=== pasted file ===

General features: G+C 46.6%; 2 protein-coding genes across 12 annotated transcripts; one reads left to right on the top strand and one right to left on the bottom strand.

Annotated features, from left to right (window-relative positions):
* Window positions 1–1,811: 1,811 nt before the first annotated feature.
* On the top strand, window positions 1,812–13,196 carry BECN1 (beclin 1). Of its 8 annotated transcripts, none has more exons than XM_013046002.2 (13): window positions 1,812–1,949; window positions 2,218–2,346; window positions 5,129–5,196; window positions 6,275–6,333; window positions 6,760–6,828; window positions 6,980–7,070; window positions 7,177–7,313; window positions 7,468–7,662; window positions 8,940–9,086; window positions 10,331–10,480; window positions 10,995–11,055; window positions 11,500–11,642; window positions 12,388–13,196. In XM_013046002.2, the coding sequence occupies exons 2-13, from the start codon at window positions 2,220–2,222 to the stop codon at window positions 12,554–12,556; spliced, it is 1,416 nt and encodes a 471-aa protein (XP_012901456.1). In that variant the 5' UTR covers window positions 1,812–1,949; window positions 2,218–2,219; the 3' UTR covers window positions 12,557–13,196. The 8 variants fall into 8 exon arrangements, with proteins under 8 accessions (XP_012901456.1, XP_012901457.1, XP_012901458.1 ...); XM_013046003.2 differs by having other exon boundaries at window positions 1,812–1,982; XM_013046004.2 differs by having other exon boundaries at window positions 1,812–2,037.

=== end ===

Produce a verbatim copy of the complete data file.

General features: G+C 46.6%; 2 protein-coding genes across 12 annotated transcripts; one reads left to right on the top strand and one right to left on the bottom strand.

Annotated features, from left to right (window-relative positions):
* Window positions 1–1,811: 1,811 nt before the first annotated feature.
* On the top strand, window positions 1,812–13,196 carry BECN1 (beclin 1). Of its 8 annotated transcripts, none has more exons than XM_013046002.2 (13): window positions 1,812–1,949; window positions 2,218–2,346; window positions 5,129–5,196; window positions 6,275–6,333; window positions 6,760–6,828; window positions 6,980–7,070; window positions 7,177–7,313; window positions 7,468–7,662; window positions 8,940–9,086; window positions 10,331–10,480; window positions 10,995–11,055; window positions 11,500–11,642; window positions 12,388–13,196. In XM_013046002.2, the coding sequence occupies exons 2-13, from the start codon at window positions 2,220–2,222 to the stop codon at window positions 12,554–12,556; spliced, it is 1,416 nt and encodes a 471-aa protein (XP_012901456.1). In that variant the 5' UTR covers window positions 1,812–1,949; window positions 2,218–2,219; the 3' UTR covers window positions 12,557–13,196. The 8 variants fall into 8 exon arrangements, with proteins under 8 accessions (XP_012901456.1, XP_012901457.1, XP_012901458.1 ...); XM_013046003.2 differs by having other exon boundaries at window positions 1,812–1,982; XM_013046004.2 differs by having other exon boundaries at window positions 1,812–2,037.